Medieval Medicine | Hidden Cures for Modern Illnesses?


Just as researchers have been exploring underground caves and reservoirs to find what they call “hero bugs,” — uniquely isolated microbes — it may be essential to look for examples of how microbes were dealt with in earlier periods of medieval medicine to rediscover new ways of fighting infectious diseases.

Modern Ailments and Medieval Medicine

With 700,000 people dying annually from drug-resistant infections, the need for any and all effective methods is increasingly important. And if these rates continue it is estimated that similar infections will kill an average of 10 million people a year by 2050.

But that’s just it — we’ve been looking so far ahead that it’s possible modern medicine has erroneously thrown out the baby with the bath water when it comes to archaic ways to treat new diseases. Now, a team of medievalists and scientists are teaming up to look for ways in which medieval medicine might actually aid in our fight against the evolution of antibiotic resistant microbes.

The Ancientbiotics team is made up of medievalists, microbiologists, medicinal chemists, parasitologists, pharmacists, and data scientists from several different universities and countries. With the help of modern technology and testing methods, they’re hoping to unveil how premodern physicians treated infections and whether or not there was anything scientific behind their remedies… And surely there were many medieval medical procedures we can leave in antiquity.

medieval medicine

Trepanning was a widely used, and very painful procedure with limited success…

And yet the team’s pilot study evaluating the effectiveness of a 1,000-year old recipe known as Bald’s eyesalve from “Bald’s Leechbook” restored some confidence in these Dark Age remedies.

Used to treat a “wen” or what’s otherwise known as a sty, or an infected eyelash follicle, the salve contains a mixture of wine, garlic, onion, and oxgall. Once the concoction is mixed together, it’s then left in a brass vessel for nine whole nights before it’s ready for use. The researchers then applied the salve to in vitro infection models and mice with MRSA infections to find that it could repeatedly kill the bacteria. With Staph and MRSA infections being responsible for many severe and chronic infections, it’s amazing that such seemingly outdated methods can help us now.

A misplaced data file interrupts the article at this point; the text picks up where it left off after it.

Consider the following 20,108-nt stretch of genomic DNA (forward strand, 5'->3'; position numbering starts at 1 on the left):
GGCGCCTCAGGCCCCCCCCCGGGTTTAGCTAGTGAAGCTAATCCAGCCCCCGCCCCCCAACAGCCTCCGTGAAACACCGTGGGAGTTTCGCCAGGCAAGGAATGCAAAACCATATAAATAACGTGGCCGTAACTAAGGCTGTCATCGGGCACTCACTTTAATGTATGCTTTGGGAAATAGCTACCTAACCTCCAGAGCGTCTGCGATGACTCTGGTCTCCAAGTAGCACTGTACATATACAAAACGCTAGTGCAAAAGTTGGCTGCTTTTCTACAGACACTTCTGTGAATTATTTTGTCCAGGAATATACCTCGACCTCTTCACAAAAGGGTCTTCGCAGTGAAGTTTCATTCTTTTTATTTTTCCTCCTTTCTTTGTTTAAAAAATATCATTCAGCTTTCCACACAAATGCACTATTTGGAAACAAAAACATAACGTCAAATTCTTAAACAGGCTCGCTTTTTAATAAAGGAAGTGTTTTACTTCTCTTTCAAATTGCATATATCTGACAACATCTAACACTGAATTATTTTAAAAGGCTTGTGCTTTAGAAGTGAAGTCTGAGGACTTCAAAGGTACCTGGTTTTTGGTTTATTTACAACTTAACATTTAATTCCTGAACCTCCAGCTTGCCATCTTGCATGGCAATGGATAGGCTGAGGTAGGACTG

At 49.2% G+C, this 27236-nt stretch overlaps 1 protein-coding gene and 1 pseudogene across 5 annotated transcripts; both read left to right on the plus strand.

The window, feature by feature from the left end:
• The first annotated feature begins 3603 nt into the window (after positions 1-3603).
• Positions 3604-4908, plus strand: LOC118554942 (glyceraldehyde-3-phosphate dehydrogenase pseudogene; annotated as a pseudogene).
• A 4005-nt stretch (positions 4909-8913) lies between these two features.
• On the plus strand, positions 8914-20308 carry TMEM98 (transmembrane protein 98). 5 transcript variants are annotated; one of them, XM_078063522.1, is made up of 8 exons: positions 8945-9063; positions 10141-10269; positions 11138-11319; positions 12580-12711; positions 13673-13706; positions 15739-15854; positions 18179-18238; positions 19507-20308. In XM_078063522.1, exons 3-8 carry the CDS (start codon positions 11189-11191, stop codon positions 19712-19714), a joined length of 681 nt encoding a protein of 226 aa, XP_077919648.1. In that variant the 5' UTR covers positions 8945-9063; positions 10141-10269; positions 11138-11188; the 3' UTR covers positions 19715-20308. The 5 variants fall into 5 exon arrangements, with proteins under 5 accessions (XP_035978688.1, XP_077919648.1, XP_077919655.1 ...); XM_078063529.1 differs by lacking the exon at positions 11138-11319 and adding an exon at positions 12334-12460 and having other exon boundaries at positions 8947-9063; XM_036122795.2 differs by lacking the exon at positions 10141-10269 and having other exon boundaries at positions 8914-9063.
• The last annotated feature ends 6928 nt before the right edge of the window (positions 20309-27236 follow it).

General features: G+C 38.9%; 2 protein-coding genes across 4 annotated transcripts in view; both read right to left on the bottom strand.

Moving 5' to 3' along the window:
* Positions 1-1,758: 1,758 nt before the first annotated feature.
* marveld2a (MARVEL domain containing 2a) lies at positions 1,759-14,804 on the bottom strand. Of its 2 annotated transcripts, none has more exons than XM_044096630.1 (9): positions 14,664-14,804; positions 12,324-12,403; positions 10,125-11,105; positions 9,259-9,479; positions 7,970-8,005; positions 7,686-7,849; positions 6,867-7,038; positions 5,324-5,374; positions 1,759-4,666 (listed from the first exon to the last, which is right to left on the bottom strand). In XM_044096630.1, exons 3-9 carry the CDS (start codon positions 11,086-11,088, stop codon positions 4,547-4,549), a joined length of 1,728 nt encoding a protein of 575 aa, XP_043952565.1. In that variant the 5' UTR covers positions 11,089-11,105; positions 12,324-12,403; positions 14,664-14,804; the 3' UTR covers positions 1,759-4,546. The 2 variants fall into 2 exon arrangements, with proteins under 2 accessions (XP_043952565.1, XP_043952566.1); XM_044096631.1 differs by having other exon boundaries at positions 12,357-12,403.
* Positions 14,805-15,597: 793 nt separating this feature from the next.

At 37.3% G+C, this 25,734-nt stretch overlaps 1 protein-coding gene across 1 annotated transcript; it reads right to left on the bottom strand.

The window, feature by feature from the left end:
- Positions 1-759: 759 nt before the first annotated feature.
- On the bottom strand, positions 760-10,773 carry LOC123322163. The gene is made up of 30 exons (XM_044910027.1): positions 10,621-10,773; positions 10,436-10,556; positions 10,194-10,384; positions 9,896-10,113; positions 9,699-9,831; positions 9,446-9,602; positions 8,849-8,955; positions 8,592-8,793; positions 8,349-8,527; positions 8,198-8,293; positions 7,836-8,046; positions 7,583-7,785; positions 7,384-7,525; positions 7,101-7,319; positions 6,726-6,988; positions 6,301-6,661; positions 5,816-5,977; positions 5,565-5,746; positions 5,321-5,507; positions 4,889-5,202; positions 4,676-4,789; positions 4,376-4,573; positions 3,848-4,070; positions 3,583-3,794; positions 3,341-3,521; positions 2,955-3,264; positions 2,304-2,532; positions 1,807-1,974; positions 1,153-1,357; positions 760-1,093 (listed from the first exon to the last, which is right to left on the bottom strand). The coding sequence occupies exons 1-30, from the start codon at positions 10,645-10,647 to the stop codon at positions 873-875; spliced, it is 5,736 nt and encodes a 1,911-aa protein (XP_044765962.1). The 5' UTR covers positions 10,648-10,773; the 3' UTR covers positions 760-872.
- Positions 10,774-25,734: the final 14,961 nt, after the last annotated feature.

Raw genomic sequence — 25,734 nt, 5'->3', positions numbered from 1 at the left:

Methodology for the Ages

With premodern European medicine and other traditional pharmacopeias being so poorly studied for their clinical potential, now might be a critical point to change those tendencies. During the study of Bald’s eyesalve, chemist Tu Youyou received the Nobel Prize in Physiology or Medicine for finding a new malaria therapy after tireless searching through more than 2,000 ancient Chinese herbal remedies. The hope is that a similar “silver bullet” is hidden somewhere in medieval medicine.

medieval medicine

There are many recipes to be explored for their potential value.

As mentioned earlier, there are certainly aspects of medieval medicine that have been proven ineffective (bloodletting, enemas of boar bile, dung ointments, etc.) and still, it’s the methodology of these techniques that remain interesting. In the case of Bald’s eyesalve, it’s curious just how practitioners found such an effective cocktail. It’s clear that not all of these remedies were mere placebos, but actually followed some degree of documented experimentation.

Now the Ancientbiotics team is looking to the “Lilium medicinae,” a major work first completed in 1305 detailing 360 recipes to be verified or debunked by science. It remains to be seen what hidden remedies might emerge to help our modern fight against things like super-bugs, although we’ll surely know which do not!

Author: Connor Smith

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